Basically, it's over and it could have been worse, says Deborah Yedlin.
"People were quite worried about about a minority government. They were worried about a Liberal minority government supported by the NDP," she said.
While the Calgary Eyeopener business commentator knows the name Trudeau gives some Albertans the jitters, she says we should take comfort in the Liberal platform.
"Some people are going to be having a cow," she said.
"He's learned from his dad. He understands that you can't have a policy that divides the country. That you need to be a referee and not a cheerleader."
Conservatives didn't deliver
"As much as everybody looked at the Conservative government and said, 'this is the best thing for the energy sector' — nothing of substance really happened under Stephen Harper's watch," said Yedlin.
She points to the fact that Alberta has seen nothing move on the pipeline front and to Suncor Energy's hostile $4.5-billion hostile bid to takeover Canadian Oil Sands.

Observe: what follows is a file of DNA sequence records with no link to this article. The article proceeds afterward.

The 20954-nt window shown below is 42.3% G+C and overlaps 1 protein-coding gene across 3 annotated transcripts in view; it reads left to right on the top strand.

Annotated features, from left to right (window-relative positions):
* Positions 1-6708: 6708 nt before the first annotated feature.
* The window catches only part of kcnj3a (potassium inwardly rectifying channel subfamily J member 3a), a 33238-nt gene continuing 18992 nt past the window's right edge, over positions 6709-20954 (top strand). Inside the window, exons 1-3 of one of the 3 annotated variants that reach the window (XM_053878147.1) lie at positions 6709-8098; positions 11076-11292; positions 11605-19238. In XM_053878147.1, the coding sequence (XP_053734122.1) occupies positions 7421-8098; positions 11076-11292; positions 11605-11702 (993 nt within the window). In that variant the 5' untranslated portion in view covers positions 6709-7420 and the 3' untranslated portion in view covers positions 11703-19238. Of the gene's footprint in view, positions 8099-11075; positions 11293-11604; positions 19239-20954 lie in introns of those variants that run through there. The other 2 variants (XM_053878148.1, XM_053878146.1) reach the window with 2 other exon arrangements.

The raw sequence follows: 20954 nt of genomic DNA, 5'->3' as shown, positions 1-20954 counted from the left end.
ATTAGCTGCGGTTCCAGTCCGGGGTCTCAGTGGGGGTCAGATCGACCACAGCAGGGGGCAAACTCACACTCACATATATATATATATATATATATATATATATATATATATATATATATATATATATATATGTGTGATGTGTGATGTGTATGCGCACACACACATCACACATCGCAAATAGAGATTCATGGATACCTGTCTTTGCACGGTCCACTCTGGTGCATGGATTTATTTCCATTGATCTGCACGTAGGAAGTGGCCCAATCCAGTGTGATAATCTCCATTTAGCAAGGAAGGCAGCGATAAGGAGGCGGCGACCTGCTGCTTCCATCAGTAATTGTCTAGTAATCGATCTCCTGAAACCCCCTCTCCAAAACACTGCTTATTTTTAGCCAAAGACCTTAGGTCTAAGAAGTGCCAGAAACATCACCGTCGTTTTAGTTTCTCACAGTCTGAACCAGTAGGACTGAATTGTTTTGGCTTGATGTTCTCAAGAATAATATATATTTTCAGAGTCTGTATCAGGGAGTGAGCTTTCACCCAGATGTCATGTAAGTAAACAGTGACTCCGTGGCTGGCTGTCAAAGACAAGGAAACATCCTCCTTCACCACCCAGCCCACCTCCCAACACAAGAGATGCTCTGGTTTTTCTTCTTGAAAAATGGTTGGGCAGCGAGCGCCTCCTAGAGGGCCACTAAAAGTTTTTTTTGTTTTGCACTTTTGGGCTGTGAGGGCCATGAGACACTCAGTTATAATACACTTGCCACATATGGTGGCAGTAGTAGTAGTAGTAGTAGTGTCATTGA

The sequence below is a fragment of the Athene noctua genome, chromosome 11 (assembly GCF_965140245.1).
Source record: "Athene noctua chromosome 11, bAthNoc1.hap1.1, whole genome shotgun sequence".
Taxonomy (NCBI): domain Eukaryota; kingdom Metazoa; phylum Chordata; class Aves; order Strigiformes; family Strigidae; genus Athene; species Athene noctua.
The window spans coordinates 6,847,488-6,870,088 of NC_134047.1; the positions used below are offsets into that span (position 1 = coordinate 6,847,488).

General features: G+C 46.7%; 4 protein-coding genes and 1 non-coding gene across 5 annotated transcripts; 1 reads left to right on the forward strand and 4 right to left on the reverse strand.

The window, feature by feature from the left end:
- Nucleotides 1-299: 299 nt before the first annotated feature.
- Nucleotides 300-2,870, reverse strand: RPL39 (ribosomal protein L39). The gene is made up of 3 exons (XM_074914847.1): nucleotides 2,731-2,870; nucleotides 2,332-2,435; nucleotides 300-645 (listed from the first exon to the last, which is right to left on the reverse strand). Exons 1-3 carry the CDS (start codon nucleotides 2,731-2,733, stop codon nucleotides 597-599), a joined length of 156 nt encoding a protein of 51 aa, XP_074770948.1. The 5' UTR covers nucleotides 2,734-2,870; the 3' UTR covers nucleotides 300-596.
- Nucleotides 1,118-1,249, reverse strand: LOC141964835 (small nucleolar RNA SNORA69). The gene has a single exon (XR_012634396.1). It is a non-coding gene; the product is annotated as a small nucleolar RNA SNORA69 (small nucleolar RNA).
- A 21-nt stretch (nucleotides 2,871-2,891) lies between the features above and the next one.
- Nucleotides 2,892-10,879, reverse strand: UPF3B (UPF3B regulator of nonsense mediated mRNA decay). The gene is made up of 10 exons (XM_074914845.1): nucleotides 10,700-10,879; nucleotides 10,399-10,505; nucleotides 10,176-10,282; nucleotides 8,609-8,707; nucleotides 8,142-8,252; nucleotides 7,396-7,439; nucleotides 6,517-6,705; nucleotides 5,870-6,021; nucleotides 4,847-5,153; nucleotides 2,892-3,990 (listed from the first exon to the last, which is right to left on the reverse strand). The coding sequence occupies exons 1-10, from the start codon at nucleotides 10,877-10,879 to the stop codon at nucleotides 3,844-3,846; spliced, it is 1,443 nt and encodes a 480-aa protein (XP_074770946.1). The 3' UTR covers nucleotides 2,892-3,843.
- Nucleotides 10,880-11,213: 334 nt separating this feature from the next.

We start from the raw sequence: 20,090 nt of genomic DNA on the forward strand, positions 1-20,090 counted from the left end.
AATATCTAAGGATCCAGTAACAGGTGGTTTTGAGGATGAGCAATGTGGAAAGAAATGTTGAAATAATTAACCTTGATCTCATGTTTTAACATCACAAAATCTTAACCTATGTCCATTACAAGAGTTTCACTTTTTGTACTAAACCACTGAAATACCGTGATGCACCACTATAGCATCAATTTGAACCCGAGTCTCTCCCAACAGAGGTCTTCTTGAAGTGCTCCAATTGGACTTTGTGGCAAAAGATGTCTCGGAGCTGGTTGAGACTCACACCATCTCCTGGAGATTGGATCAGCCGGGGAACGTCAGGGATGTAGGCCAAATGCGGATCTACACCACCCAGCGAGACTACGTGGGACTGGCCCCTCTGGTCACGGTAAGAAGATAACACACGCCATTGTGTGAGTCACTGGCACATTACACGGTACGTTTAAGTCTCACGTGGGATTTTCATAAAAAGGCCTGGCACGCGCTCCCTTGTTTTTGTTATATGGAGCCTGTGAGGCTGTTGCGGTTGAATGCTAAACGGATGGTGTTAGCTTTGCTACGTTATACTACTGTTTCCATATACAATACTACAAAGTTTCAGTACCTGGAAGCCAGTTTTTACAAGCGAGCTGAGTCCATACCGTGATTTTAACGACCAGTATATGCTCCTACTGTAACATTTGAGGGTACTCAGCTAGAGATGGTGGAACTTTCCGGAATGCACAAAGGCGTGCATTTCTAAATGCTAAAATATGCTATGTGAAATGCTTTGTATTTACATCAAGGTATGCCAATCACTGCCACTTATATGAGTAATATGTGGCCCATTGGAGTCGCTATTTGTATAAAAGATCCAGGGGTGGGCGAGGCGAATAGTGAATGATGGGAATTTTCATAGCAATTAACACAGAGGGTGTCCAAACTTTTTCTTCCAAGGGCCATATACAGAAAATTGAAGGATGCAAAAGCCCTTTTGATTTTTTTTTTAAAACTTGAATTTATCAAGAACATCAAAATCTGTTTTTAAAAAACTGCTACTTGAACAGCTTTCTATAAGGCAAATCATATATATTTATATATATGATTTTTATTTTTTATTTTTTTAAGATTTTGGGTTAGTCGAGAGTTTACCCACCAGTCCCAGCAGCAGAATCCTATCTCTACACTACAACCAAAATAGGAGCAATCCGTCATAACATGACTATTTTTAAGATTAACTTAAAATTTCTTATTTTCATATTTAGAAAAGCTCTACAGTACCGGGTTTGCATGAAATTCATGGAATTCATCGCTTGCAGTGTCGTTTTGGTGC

"Because of the Investment Canada Act and the restrictions that have been placed as a result of the Conservative party, they have a smaller universe of buyers," she said.
Chance to 'start over'
With the slate wiped clean, Yedlin says the federal government can now move forward on issues pertaining to Alberta's oilsands.
"I think we have chance to start over again with ... how we look at energy development," said Yedlin.
Trudeau could also make an impact when he attends the Paris UN climate change summit in December, a conference that Harper wasn't even planning to attend.
"Trudeau has talked about the importance of developing the energy resources, but developing them responsibly," said Yedlin.
She says Canada needs to do a lot of work on its climate change file and this could be an opportunity to re-frame the dialogue in the international arena.